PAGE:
Corneal transplantation is a procedure where an abnormal shape (such as keratoconus) or poorly functioning scarred or opaque cornea is replaced with a donor cornea. Traditionally, all three layers of the cornea are replaced with a corneal transplant. Newer techniques allow selective replacement of the affected layers. This allows the patient to keep their own functioning layers. The three types of cornea transplant are penetrating (where all layers of the cornea are replaced), anterior (where only the front layers are replaced) and posterior (where only the back layer is replaced).
Corneal replacement, in full or in part, is sometimes warranted.
This is where all layers of the cornea are replaced. The vast majority of corneal transplants performed until the mid-2000s were of this type.
Anterior Lamellar Keratoplasty
In this procedure the front layers of the cornea are replaced. This is most commonly done for keratoconus or any condition affecting only the front layers. The aim is to leave behind a very thin layer of the back cornea, a thin slither of posterior corneal stromal, Descemet’s membrane and endothelium. Typically 50-100µm (one ten to one twentieth of a millimetre) of the patient’s cornea is left and the donor cornea positioned over this.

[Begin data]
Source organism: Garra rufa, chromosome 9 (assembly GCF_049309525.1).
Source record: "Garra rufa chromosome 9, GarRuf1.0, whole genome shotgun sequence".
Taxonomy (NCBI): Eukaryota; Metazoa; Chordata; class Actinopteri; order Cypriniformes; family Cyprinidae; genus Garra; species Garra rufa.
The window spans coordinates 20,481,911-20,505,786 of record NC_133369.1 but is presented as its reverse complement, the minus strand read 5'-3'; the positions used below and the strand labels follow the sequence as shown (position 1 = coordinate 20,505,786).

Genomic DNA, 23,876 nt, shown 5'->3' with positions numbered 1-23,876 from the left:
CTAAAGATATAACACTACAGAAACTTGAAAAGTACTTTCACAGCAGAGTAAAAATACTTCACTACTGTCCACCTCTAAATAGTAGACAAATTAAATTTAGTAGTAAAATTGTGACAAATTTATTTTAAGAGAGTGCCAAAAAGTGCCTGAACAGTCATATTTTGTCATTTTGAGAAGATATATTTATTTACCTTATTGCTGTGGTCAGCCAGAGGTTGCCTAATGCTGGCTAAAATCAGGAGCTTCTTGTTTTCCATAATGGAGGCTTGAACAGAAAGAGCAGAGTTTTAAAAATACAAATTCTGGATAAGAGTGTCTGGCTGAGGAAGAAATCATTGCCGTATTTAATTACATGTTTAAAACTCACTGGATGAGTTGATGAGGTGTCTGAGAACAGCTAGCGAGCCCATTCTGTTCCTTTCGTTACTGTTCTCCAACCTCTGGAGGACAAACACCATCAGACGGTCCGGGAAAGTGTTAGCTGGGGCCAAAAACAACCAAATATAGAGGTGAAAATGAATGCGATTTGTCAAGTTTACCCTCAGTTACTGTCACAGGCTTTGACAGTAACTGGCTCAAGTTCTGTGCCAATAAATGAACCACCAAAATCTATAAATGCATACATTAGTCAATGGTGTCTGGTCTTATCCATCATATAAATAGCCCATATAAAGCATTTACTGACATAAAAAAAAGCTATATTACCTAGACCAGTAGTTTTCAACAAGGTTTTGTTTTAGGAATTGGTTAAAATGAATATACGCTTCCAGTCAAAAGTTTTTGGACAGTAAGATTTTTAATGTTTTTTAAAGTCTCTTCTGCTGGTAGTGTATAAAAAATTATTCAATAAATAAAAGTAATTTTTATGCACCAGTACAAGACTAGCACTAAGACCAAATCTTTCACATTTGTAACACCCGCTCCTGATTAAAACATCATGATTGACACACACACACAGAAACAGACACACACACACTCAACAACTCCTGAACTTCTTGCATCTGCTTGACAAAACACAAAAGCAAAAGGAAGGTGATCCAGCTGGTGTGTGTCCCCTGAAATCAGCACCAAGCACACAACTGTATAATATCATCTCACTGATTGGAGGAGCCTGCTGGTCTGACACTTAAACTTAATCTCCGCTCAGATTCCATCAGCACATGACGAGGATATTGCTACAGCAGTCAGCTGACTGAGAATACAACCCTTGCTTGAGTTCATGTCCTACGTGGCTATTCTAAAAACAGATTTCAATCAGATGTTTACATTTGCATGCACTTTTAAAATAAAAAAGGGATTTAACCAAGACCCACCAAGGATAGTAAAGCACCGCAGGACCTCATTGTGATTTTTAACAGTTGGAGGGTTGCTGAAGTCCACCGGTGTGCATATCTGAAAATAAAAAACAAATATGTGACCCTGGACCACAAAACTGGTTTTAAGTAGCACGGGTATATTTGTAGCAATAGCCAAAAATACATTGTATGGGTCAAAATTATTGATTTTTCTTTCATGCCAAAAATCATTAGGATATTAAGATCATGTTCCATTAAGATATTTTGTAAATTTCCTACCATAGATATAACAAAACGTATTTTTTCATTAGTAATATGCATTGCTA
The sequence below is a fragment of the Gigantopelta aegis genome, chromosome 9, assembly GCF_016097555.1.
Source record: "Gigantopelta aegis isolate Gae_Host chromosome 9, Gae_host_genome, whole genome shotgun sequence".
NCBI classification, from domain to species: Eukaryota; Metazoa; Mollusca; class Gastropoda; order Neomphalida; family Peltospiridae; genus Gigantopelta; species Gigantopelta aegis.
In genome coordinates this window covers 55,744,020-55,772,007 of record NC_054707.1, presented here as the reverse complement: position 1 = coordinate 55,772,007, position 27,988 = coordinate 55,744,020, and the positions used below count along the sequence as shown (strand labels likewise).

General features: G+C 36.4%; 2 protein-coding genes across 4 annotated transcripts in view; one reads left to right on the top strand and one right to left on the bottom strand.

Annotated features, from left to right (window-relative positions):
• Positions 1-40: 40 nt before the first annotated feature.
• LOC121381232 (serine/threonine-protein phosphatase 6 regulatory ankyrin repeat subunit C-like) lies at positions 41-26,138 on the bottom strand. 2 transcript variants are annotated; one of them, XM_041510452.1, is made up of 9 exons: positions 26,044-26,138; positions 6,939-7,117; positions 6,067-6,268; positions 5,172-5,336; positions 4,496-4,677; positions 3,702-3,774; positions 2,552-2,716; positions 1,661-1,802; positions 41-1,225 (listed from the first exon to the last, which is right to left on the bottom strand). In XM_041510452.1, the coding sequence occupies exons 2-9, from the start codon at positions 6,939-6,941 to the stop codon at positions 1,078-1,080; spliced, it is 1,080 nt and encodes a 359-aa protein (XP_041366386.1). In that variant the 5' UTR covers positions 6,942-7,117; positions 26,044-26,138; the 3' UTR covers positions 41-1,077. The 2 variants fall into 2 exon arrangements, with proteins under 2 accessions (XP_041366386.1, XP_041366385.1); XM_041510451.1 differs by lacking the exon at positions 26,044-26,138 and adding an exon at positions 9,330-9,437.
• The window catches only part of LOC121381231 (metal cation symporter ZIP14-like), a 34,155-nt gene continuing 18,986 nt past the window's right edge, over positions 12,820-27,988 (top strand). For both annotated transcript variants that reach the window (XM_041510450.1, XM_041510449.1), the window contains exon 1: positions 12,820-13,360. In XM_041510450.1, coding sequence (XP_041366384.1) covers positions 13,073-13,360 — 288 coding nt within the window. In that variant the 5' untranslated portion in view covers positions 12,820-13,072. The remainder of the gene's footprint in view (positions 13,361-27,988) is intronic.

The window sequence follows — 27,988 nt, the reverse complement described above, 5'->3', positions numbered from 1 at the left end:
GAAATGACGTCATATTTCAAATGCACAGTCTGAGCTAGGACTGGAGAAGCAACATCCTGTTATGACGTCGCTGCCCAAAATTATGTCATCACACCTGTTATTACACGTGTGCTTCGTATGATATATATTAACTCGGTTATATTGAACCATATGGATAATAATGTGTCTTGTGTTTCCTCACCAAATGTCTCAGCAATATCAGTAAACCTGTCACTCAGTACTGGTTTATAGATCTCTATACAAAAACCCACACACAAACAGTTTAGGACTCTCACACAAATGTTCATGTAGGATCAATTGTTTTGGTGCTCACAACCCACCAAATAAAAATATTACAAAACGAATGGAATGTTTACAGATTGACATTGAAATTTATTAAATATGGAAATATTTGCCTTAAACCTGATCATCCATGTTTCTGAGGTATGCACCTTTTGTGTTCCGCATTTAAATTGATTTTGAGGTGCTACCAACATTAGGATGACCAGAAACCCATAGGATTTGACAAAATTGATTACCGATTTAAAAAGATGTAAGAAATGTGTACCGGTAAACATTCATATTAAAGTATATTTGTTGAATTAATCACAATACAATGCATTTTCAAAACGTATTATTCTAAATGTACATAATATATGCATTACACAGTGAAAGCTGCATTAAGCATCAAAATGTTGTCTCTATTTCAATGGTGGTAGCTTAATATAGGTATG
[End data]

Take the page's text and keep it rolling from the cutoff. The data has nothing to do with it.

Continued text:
In this procedure, only the back part of the cornea, the endothelium and Descemet’s membrane are removed and replaced with the back layers of a donated cornea.
There are multiple variations of (and terminology for) this technique. I perform the DSAEK or Descemet’s membrane automated endothelial keratoplasty. In DSAEK, an air bubble holds the donated cornea in place.
Frequently Asked QuestionsView all FAQs
What is the Cornea?
The cornea (the “window of the eye”) is a clear, curved transparent structure at the front of the eye.
Where does the donated Cornea come from?
The cornea has been provided by a volunteer donor who has passed away and given permission for its use. Both the donated cornea and patient donating the cornea undergo intensive assessments. The donated cornea itself is examined to ensure that it is clear, examined under high magnification to ensure that the endothelial cell count is of adequate density and further tested to ensure that it is free of infection. An assessment is also made of the donor patient to ensure they have no evidence of significant infection or other pertinent illness. Modern techniques allow the cornea to be kept healthy for up to four weeks before transplantation.
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